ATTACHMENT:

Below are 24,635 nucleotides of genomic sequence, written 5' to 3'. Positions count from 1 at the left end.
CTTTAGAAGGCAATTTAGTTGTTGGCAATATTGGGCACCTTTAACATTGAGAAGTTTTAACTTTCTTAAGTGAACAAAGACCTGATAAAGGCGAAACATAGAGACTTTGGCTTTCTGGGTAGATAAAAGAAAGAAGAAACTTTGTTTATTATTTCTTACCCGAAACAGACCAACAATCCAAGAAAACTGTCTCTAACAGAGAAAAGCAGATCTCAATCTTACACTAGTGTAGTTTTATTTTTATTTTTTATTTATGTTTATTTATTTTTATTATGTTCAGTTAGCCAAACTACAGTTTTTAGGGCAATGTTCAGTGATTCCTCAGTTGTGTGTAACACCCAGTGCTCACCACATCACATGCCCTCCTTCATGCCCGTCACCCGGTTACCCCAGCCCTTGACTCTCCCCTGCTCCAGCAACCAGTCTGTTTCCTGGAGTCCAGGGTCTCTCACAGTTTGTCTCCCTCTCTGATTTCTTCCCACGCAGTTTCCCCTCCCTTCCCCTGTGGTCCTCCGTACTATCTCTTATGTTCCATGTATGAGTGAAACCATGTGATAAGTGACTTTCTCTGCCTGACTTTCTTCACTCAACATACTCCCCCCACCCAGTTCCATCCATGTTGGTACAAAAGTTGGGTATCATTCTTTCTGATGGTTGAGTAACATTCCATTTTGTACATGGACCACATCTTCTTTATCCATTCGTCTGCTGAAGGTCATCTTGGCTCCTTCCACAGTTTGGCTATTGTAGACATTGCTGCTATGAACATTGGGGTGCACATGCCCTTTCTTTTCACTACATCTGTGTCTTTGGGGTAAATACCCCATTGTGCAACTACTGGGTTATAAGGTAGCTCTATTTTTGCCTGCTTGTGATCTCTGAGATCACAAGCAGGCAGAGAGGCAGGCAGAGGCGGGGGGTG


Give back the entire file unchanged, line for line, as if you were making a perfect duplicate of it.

Below are 24,635 nucleotides of genomic sequence, written 5' to 3'. Positions count from 1 at the left end.
CTTTAGAAGGCAATTTAGTTGTTGGCAATATTGGGCACCTTTAACATTGAGAAGTTTTAACTTTCTTAAGTGAACAAAGACCTGATAAAGGCGAAACATAGAGACTTTGGCTTTCTGGGTAGATAAAAGAAAGAAGAAACTTTGTTTATTATTTCTTACCCGAAACAGACCAACAATCCAAGAAAACTGTCTCTAACAGAGAAAAGCAGATCTCAATCTTACACTAGTGTAGTTTTATTTTTATTTTTTATTTATGTTTATTTATTTTTATTATGTTCAGTTAGCCAAACTACAGTTTTTAGGGCAATGTTCAGTGATTCCTCAGTTGTGTGTAACACCCAGTGCTCACCACATCACATGCCCTCCTTCATGCCCGTCACCCGGTTACCCCAGCCCTTGACTCTCCCCTGCTCCAGCAACCAGTCTGTTTCCTGGAGTCCAGGGTCTCTCACAGTTTGTCTCCCTCTCTGATTTCTTCCCACGCAGTTTCCCCTCCCTTCCCCTGTGGTCCTCCGTACTATCTCTTATGTTCCATGTATGAGTGAAACCATGTGATAAGTGACTTTCTCTGCCTGACTTTCTTCACTCAACATACTCCCCCCACCCAGTTCCATCCATGTTGGTACAAAAGTTGGGTATCATTCTTTCTGATGGTTGAGTAACATTCCATTTTGTACATGGACCACATCTTCTTTATCCATTCGTCTGCTGAAGGTCATCTTGGCTCCTTCCACAGTTTGGCTATTGTAGACATTGCTGCTATGAACATTGGGGTGCACATGCCCTTTCTTTTCACTACATCTGTGTCTTTGGGGTAAATACCCCATTGTGCAACTACTGGGTTATAAGGTAGCTCTATTTTTGCCTGCTTGTGATCTCTGAGATCACAAGCAGGCAGAGAGGCAGGCAGAGGCGGGGGGTG